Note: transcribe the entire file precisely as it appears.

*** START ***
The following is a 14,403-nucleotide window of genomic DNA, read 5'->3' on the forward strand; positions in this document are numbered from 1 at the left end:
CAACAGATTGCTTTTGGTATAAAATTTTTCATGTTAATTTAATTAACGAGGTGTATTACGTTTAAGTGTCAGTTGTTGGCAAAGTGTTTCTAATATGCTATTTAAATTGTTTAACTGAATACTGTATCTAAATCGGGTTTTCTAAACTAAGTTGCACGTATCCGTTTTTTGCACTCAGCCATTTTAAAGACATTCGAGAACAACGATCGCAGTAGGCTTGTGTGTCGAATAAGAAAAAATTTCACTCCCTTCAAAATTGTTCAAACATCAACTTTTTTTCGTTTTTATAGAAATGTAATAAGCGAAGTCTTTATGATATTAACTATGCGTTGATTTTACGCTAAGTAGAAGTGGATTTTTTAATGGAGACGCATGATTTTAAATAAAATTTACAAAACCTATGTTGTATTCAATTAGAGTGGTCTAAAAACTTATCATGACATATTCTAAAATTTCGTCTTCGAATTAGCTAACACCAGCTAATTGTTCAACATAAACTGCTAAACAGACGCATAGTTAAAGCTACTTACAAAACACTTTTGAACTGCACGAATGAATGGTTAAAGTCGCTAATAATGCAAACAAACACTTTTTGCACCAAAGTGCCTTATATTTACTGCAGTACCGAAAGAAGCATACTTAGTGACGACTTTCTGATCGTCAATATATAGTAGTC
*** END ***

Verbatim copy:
The following is a 14,403-nucleotide window of genomic DNA, read 5'->3' on the forward strand; positions in this document are numbered from 1 at the left end:
CAACAGATTGCTTTTGGTATAAAATTTTTCATGTTAATTTAATTAACGAGGTGTATTACGTTTAAGTGTCAGTTGTTGGCAAAGTGTTTCTAATATGCTATTTAAATTGTTTAACTGAATACTGTATCTAAATCGGGTTTTCTAAACTAAGTTGCACGTATCCGTTTTTTGCACTCAGCCATTTTAAAGACATTCGAGAACAACGATCGCAGTAGGCTTGTGTGTCGAATAAGAAAAAATTTCACTCCCTTCAAAATTGTTCAAACATCAACTTTTTTTCGTTTTTATAGAAATGTAATAAGCGAAGTCTTTATGATATTAACTATGCGTTGATTTTACGCTAAGTAGAAGTGGATTTTTTAATGGAGACGCATGATTTTAAATAAAATTTACAAAACCTATGTTGTATTCAATTAGAGTGGTCTAAAAACTTATCATGACATATTCTAAAATTTCGTCTTCGAATTAGCTAACACCAGCTAATTGTTCAACATAAACTGCTAAACAGACGCATAGTTAAAGCTACTTACAAAACACTTTTGAACTGCACGAATGAATGGTTAAAGTCGCTAATAATGCAAACAAACACTTTTTGCACCAAAGTGCCTTATATTTACTGCAGTACCGAAAGAAGCATACTTAGTGACGACTTTCTGATCGTCAATATATAGTAGTC